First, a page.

To snorkel or not to snorkel

Submitted: Friday, Jan 23, 2004 at 16:49
ThreadID: 9975 Views:1619 Replies:6 FollowUps:6
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Hey all,
I see the merit of a snorkel on diesels, but alas my 60 series is a petrol. Is there a benifit in fitting a snorkel to a petrol for what I believe they were truly designed for and that is tackling rivers.
The distributor on the cruiser is located lower in the engine bay than the factory intake anyway and wont this just get water and cause a stall loing before the intake sucks it in in it before the engine sucks it in?
I have never been through a river that deep and so the electrics have never been pushed to the test on waterproofness. I feel all my electrical leads are in top condition, but before I spend approx $450 fitted on a snorkel, is there any point in fitting it.
All thoughts appreciated.
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Reply By: Justin - Friday, Jan 23, 2004 at 17:17

Friday, Jan 23, 2004 at 17:17
I'd still opt for a snorkel. You get the benefit of getting cool, clean air to your engine and as you say a bit less to worry about when crossing rivers. You can still get enough water into a petrol to cause hydraulic lockup and copo some pretty costly repairs.
You can always try and waterproof your dizzy and coil.
One of the best attempts at this was covering the dizzy with a rubber glove with the leads coming out of the fingers (two leads coming out of two of the fingers I guess). The glove was cable tied around the dizzy and before the fingers were cable tied in place the whole thing was pumped full of grease)
The same thing was done with the coil. Apparently it worked pretty well.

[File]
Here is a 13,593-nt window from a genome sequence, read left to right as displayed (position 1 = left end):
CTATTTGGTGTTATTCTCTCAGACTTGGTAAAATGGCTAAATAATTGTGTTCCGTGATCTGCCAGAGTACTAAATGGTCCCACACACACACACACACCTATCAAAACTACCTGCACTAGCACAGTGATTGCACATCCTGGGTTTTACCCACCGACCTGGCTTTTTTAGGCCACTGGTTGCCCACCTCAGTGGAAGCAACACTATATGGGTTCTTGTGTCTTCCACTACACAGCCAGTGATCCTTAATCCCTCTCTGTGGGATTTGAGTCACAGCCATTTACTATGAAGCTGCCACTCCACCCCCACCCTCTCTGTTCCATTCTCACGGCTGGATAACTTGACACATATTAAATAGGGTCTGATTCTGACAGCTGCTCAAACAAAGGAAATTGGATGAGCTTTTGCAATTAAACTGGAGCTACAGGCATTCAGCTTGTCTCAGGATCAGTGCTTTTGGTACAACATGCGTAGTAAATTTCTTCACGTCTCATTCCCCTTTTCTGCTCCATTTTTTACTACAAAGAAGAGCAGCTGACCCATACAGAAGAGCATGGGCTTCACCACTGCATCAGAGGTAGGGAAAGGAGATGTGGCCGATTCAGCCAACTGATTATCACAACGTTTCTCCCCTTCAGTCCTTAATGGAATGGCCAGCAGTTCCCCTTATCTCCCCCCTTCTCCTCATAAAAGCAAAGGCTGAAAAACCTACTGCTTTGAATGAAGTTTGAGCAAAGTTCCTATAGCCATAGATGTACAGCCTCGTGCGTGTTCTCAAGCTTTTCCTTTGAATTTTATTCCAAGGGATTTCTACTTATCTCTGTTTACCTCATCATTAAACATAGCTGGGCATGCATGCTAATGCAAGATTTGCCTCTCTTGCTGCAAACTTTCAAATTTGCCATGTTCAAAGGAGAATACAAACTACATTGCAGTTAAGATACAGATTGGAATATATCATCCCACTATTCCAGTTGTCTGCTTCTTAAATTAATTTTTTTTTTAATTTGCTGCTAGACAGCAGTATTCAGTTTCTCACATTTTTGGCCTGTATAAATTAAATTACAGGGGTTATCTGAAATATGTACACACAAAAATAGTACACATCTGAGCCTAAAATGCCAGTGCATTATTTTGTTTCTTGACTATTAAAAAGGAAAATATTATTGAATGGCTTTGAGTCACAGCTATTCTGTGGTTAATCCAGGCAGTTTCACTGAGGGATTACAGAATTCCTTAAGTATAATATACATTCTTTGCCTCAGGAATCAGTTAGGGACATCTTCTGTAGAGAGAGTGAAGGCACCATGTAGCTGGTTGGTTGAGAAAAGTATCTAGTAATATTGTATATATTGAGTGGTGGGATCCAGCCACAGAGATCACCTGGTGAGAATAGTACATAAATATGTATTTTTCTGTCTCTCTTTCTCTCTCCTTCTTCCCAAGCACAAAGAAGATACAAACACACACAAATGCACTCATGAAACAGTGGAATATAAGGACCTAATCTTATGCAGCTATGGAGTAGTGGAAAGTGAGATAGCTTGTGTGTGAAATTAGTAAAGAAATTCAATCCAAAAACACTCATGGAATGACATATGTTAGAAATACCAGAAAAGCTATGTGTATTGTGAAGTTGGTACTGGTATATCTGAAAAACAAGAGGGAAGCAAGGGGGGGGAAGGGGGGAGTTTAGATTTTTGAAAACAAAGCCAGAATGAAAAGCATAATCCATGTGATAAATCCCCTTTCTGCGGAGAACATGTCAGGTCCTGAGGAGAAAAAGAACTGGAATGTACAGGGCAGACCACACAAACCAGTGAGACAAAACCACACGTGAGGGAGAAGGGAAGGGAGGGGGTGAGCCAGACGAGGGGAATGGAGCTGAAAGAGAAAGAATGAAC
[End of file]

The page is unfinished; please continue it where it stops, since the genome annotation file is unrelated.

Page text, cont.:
Cheers,
Justin
AnswerID: 44127

Reply By: Gordon - Friday, Jan 23, 2004 at 17:23

Friday, Jan 23, 2004 at 17:23
Andi,

Tarp the front, remove the fan belt and maintain a bow wave and you won't wet the distributor.

I'd still opt for the snorkel as well.
AnswerID: 44128

Follow Up By: Andi - Friday, Jan 23, 2004 at 17:50

Friday, Jan 23, 2004 at 17:50
Wouldnt the viscous coupling on the fan itself help to prevent water spraying the engine bay?
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FollowupID: 306359

Follow Up By: Bonz (Vic) - Saturday, Jan 24, 2004 at 16:56

Saturday, Jan 24, 2004 at 16:56
You can still tear off the vanes of the plastic fan, even with a viscous coupling. I have a small hole in one fan blade that I use to tie the fan stationary for the duration of the crossing.If you hold your heart and focus,
you will end up holding your dream
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FollowupID: 306438

Follow Up By: Gordon - Tuesday, Jan 27, 2004 at 14:31

Tuesday, Jan 27, 2004 at 14:31
Andi,

Any means of KNOWING you have prevented the fan blades from turning is ok and I like Bonz's idea. It is not water spray you need to guard against, it is damage to the radiator caused by the fan blades being drawn forwards, as well as loss of blades on plastic fans. Let me assure you that if you tarp up and maintain a bow wave, then under your bonnett will remain relatively dry. If you stop however (which is a no no), the water will rise to the same level as outside, and no attempts at waterproofing the electrics will be entirely successful.